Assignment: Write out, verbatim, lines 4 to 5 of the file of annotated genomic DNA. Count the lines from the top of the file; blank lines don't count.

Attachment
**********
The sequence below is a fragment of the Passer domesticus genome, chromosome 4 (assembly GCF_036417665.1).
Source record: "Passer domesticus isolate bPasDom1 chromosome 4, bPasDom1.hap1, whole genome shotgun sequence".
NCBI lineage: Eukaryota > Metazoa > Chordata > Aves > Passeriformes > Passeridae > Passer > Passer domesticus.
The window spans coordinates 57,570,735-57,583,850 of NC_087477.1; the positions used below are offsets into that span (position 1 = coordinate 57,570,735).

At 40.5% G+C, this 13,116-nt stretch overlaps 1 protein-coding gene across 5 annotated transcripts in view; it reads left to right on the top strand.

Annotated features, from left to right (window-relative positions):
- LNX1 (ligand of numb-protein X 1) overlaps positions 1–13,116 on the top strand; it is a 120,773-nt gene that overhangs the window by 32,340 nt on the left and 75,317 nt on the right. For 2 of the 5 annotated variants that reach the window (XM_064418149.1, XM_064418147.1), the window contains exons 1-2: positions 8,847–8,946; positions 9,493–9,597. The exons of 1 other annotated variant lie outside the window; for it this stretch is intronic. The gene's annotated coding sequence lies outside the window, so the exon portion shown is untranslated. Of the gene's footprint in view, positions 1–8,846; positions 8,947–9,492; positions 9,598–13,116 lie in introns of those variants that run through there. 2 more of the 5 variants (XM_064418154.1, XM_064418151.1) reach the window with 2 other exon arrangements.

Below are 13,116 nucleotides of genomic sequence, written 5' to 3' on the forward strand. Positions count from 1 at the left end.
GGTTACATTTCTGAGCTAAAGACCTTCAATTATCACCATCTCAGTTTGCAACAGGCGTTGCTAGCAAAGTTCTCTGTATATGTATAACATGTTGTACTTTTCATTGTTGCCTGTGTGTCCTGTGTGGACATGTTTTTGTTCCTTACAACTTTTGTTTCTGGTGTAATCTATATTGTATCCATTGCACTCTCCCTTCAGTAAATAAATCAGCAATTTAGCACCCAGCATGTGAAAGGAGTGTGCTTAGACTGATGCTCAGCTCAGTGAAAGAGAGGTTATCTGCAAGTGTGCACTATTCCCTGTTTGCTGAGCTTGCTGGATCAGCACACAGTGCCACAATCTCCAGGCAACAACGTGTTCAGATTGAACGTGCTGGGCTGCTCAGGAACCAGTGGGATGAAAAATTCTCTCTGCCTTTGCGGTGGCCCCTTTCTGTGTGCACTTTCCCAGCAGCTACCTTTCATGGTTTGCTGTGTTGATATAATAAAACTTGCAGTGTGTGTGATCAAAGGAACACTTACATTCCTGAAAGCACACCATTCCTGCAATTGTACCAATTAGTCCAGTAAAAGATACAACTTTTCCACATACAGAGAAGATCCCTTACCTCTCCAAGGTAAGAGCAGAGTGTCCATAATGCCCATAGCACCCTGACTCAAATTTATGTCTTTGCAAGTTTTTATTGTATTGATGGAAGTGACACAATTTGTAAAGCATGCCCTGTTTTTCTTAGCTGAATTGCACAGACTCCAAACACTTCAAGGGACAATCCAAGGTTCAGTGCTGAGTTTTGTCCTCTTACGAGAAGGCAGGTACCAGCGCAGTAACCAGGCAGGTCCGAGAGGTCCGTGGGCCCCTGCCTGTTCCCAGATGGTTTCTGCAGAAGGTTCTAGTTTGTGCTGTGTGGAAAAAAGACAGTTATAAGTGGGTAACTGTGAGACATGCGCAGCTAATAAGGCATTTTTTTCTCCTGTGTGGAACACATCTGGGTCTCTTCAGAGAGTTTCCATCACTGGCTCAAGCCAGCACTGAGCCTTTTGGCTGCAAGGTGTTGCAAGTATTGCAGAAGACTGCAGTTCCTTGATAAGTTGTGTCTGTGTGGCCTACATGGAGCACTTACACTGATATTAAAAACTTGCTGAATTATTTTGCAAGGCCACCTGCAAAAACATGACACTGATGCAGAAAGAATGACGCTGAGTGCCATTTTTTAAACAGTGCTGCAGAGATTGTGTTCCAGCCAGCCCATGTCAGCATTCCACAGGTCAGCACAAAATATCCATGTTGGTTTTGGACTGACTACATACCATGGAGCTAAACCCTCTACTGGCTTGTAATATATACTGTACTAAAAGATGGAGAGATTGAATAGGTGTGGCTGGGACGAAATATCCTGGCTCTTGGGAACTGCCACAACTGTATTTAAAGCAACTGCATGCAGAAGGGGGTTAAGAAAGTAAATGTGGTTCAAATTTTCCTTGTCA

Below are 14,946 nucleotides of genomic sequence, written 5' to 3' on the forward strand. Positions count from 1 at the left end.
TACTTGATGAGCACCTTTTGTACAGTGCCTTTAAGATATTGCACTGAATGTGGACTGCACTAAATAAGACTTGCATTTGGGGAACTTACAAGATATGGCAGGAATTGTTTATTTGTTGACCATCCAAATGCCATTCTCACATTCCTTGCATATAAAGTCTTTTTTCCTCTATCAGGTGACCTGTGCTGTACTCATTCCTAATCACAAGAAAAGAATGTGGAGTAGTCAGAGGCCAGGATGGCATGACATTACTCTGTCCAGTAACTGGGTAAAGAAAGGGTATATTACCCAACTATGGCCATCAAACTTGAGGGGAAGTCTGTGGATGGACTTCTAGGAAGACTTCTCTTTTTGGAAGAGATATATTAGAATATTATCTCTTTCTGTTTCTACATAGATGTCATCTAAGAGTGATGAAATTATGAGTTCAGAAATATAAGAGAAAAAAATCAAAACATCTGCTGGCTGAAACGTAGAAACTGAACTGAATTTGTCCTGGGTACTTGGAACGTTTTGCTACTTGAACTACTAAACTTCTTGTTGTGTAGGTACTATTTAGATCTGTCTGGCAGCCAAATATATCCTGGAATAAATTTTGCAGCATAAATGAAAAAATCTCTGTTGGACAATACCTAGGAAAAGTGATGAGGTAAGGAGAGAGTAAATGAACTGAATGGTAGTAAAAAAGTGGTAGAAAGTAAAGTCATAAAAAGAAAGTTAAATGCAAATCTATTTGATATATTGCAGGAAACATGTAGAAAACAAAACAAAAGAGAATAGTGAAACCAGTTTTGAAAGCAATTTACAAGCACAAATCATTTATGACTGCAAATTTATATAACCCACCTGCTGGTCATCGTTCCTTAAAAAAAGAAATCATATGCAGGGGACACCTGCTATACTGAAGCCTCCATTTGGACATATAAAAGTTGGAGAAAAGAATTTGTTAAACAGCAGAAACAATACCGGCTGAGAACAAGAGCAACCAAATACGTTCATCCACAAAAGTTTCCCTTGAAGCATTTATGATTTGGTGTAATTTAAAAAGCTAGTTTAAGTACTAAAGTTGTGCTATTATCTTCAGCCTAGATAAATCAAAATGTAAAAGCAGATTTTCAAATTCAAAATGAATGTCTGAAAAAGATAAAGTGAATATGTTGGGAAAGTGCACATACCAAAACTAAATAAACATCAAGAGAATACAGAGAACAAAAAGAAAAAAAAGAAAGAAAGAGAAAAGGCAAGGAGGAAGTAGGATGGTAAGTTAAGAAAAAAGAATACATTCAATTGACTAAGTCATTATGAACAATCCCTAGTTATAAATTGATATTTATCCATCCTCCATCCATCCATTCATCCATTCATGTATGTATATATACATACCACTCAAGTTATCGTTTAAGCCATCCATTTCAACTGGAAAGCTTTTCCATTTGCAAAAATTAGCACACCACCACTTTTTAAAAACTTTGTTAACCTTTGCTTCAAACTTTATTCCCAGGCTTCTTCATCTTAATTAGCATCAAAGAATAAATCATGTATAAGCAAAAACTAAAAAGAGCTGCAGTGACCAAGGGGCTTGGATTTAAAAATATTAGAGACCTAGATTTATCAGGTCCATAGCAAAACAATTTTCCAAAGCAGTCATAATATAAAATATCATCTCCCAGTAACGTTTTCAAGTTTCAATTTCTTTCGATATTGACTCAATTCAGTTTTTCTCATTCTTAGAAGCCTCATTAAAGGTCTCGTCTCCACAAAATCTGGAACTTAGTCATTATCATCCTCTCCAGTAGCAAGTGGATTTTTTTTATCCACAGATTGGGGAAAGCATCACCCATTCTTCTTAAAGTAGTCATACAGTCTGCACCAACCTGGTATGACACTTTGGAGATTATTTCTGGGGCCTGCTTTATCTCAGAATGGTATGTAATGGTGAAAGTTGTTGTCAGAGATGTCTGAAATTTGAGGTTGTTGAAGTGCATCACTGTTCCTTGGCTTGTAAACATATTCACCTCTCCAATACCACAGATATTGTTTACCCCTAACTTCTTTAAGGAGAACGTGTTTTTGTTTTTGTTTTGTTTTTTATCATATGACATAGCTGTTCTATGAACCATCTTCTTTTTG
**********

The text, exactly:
The window spans coordinates 57,570,735-57,583,850 of NC_087477.1; the positions used below are offsets into that span (position 1 = coordinate 57,570,735).

At 40.5% G+C, this 13,116-nt stretch overlaps 1 protein-coding gene across 5 annotated transcripts in view; it reads left to right on the top strand.